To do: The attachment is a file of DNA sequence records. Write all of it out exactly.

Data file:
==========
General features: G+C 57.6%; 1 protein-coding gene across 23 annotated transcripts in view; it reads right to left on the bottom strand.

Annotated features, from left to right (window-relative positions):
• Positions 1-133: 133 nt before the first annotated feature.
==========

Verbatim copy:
General features: G+C 57.6%; 1 protein-coding gene across 23 annotated transcripts in view; it reads right to left on the bottom strand.

Annotated features, from left to right (window-relative positions):
• Positions 1-133: 133 nt before the first annotated feature.